Warsaw (Feb. 4)
The division that exists in the Jewish ranks in the Polish Parliament was again demonstrated to-day in the debate on the budget in the plenary session of the Seym, when three different Jewish Deputies declared themselves of three different minds in regard to their attitude to the Government.
Deputy Isaac Gruenbaum declared that he would vote against the budget, Deputy Rabbi Dr. Thon, the President of the Club of Jewish Deputies, announced that the Club would abstain from voting, and Deputy Rabbi Lewin, of the Agudath Israel, declared that he would vote for the budget.
Deputy Rabbi Dr. Thon, explaining that he was speaking in the name of the majority of the Club of Jeiwsh Deputies, said that they recognised that the present regime was not pursuing the zoological antisemitism of the preceding Polish Governments. But at the same time it had done nothing positive to alleviate the terrible distress of the Jewish population. He appealed to the humanity of the Government to give the Jews a chance of earning at least a bare livelihood, instead of looking on with indifference while they were being thrust out of all their economic positions and reduced to destitution.
Deputy Rabbi Dr. Thon went on to paint a gloomy picture of the misery in which the Jewish population in Poland is living, and he enumerated a number of Government measures which, he said, are largely contributing to the growth of Jewish impoverishment. Chief among these was the Compulsory Sunday Closing Law, which forced Jews to desecrate the Sabbath unless they suspended their work two days in the week, and thus reduced their earning capacity still more. I am proud to say, Dr. Thon declared, that in spite of the serious economic losses, the Jewish masses as a whole continue to observe the Sabbath day. Such high idealism and devotion to their faith and traditions deserve a better reward from the Government than the maintenance of this law which is hastening the economic ruination of Polish Jewry.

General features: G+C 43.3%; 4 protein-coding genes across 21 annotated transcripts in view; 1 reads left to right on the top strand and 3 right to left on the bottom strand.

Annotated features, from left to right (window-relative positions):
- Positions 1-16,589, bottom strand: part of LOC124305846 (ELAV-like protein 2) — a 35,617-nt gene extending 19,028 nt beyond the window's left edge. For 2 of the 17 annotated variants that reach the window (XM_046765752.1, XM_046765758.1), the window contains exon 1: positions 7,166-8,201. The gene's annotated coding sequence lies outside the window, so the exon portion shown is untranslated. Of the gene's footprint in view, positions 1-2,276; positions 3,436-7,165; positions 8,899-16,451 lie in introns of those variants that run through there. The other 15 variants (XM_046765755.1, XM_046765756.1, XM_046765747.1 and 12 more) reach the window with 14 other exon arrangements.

Deputy Rabbi Lewin agreed that the plight of the Jewish population was terrible, and he, too, read out a list of complaints which the Jews have against the present Government, but he was hopeful, he said, that the Government would immediately proceed to take steps to give effect to the Jewish postulates and to improve the Jewish position.
Deputy Gruenbaum said that he was in complete agreement with Deputy Dr. Thon’s description of the terrible position of the Jewish masses, but he had lost all hope in the present regime. The Jewish population was bitter against the present Government, he said, because it had made no attempt to give effect to the hopes which had been placed in it by the Jews. The Jewish masses had never been so disillusioned as now, because though the National Democrats had been removed from power, the National Democratic ideal was still being applied against the Jews.